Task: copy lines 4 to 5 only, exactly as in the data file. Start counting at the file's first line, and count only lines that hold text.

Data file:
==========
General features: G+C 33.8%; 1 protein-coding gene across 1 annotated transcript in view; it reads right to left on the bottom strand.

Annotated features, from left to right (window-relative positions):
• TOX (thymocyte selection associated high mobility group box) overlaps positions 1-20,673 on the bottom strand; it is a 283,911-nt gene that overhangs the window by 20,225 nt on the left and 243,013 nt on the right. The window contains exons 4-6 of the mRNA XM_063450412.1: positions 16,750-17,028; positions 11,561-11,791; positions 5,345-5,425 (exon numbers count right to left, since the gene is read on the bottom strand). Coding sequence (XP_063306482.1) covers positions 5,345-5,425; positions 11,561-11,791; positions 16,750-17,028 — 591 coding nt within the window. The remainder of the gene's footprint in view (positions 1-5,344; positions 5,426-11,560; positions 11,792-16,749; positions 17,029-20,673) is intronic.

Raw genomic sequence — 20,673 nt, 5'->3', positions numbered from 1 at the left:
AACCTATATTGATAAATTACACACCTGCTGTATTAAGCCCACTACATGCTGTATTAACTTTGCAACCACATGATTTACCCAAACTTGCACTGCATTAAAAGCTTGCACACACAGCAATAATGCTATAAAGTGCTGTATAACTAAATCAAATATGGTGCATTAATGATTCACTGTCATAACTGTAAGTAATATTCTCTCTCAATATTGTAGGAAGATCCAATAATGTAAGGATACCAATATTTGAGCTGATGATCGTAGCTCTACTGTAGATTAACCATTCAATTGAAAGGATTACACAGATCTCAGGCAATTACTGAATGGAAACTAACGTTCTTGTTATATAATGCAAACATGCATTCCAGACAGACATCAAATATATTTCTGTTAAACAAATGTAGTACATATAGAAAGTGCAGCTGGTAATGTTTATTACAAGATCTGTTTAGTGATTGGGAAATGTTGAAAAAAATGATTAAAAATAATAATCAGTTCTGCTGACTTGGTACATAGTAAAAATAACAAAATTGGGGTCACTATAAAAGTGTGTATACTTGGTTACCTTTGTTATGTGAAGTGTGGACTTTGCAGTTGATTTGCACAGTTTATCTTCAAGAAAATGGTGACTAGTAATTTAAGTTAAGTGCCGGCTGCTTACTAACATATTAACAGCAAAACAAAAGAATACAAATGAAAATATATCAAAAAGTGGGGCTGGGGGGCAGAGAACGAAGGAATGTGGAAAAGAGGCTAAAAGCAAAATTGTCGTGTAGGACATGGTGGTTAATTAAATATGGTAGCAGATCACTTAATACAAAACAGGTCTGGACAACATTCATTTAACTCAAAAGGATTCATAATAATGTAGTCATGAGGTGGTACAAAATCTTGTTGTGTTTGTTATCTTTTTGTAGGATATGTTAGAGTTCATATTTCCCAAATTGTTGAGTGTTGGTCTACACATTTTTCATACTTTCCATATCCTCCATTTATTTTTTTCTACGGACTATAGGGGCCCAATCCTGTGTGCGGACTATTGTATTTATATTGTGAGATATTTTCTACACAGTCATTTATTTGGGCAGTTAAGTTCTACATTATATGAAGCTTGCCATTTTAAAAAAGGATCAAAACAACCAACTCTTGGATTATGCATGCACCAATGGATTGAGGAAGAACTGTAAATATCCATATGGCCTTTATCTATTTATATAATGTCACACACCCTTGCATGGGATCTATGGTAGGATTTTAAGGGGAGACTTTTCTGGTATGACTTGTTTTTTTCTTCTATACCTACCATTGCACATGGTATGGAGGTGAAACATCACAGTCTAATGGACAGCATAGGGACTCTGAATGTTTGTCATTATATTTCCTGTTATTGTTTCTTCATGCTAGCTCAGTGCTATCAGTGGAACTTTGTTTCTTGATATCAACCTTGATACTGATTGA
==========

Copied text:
Raw genomic sequence — 20,673 nt, 5'->3', positions numbered from 1 at the left:
AACCTATATTGATAAATTACACACCTGCTGTATTAAGCCCACTACATGCTGTATTAACTTTGCAACCACATGATTTACCCAAACTTGCACTGCATTAAAAGCTTGCACACACAGCAATAATGCTATAAAGTGCTGTATAACTAAATCAAATATGGTGCATTAATGATTCACTGTCATAACTGTAAGTAATATTCTCTCTCAATATTGTAGGAAGATCCAATAATGTAAGGATACCAATATTTGAGCTGATGATCGTAGCTCTACTGTAGATTAACCATTCAATTGAAAGGATTACACAGATCTCAGGCAATTACTGAATGGAAACTAACGTTCTTGTTATATAATGCAAACATGCATTCCAGACAGACATCAAATATATTTCTGTTAAACAAATGTAGTACATATAGAAAGTGCAGCTGGTAATGTTTATTACAAGATCTGTTTAGTGATTGGGAAATGTTGAAAAAAATGATTAAAAATAATAATCAGTTCTGCTGACTTGGTACATAGTAAAAATAACAAAATTGGGGTCACTATAAAAGTGTGTATACTTGGTTACCTTTGTTATGTGAAGTGTGGACTTTGCAGTTGATTTGCACAGTTTATCTTCAAGAAAATGGTGACTAGTAATTTAAGTTAAGTGCCGGCTGCTTACTAACATATTAACAGCAAAACAAAAGAATACAAATGAAAATATATCAAAAAGTGGGGCTGGGGGGCAGAGAACGAAGGAATGTGGAAAAGAGGCTAAAAGCAAAATTGTCGTGTAGGACATGGTGGTTAATTAAATATGGTAGCAGATCACTTAATACAAAACAGGTCTGGACAACATTCATTTAACTCAAAAGGATTCATAATAATGTAGTCATGAGGTGGTACAAAATCTTGTTGTGTTTGTTATCTTTTTGTAGGATATGTTAGAGTTCATATTTCCCAAATTGTTGAGTGTTGGTCTACACATTTTTCATACTTTCCATATCCTCCATTTATTTTTTTCTACGGACTATAGGGGCCCAATCCTGTGTGCGGACTATTGTATTTATATTGTGAGATATTTTCTACACAGTCATTTATTTGGGCAGTTAAGTTCTACATTATATGAAGCTTGCCATTTTAAAAAAGGATCAAAACAACCAACTCTTGGATTATGCATGCACCAATGGATTGAGGAAGAACTGTAAATATCCATATGGCCTTTATCTATTTATATAATGTCACACACCCTTGCATGGGATCTATGGTAGGATTTTAAGGGGAGACTTTTCTGGTATGACTTGTTTTTTTCTTCTATACCTACCATTGCACATGGTATGGAGGTGAAACATCACAGTCTAATGGACAGCATAGGGACTCTGAATGTTTGTCATTATATTTCCTGTTATTGTTTCTTCATGCTAGCTCAGTGCTATCAGTGGAACTTTGTTTCTTGATATCAACCTTGATACTGATTGA